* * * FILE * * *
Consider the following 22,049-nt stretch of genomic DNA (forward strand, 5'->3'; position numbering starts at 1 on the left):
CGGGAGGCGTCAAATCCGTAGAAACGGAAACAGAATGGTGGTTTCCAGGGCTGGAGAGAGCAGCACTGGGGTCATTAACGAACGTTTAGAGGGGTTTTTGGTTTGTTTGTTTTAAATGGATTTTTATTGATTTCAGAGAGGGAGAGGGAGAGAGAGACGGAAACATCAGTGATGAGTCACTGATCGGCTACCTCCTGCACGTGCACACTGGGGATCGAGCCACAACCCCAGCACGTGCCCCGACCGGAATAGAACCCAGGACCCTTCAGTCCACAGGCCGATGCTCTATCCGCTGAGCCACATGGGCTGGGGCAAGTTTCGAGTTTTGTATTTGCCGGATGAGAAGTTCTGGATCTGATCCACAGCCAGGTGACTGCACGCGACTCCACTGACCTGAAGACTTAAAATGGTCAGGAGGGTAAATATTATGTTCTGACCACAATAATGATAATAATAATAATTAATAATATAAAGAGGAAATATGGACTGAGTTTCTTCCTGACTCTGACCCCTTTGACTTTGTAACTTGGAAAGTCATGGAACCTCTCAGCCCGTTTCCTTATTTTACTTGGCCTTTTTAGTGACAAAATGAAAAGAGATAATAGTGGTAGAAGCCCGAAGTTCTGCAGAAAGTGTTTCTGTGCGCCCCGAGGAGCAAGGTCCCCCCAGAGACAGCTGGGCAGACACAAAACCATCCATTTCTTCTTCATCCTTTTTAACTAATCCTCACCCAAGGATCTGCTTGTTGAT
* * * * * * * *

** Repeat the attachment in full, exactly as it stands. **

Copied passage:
Consider the following 22,049-nt stretch of genomic DNA (forward strand, 5'->3'; position numbering starts at 1 on the left):
CGGGAGGCGTCAAATCCGTAGAAACGGAAACAGAATGGTGGTTTCCAGGGCTGGAGAGAGCAGCACTGGGGTCATTAACGAACGTTTAGAGGGGTTTTTGGTTTGTTTGTTTTAAATGGATTTTTATTGATTTCAGAGAGGGAGAGGGAGAGAGAGACGGAAACATCAGTGATGAGTCACTGATCGGCTACCTCCTGCACGTGCACACTGGGGATCGAGCCACAACCCCAGCACGTGCCCCGACCGGAATAGAACCCAGGACCCTTCAGTCCACAGGCCGATGCTCTATCCGCTGAGCCACATGGGCTGGGGCAAGTTTCGAGTTTTGTATTTGCCGGATGAGAAGTTCTGGATCTGATCCACAGCCAGGTGACTGCACGCGACTCCACTGACCTGAAGACTTAAAATGGTCAGGAGGGTAAATATTATGTTCTGACCACAATAATGATAATAATAATAATTAATAATATAAAGAGGAAATATGGACTGAGTTTCTTCCTGACTCTGACCCCTTTGACTTTGTAACTTGGAAAGTCATGGAACCTCTCAGCCCGTTTCCTTATTTTACTTGGCCTTTTTAGTGACAAAATGAAAAGAGATAATAGTGGTAGAAGCCCGAAGTTCTGCAGAAAGTGTTTCTGTGCGCCCCGAGGAGCAAGGTCCCCCCAGAGACAGCTGGGCAGACACAAAACCATCCATTTCTTCTTCATCCTTTTTAACTAATCCTCACCCAAGGATCTGCTTGTTGAT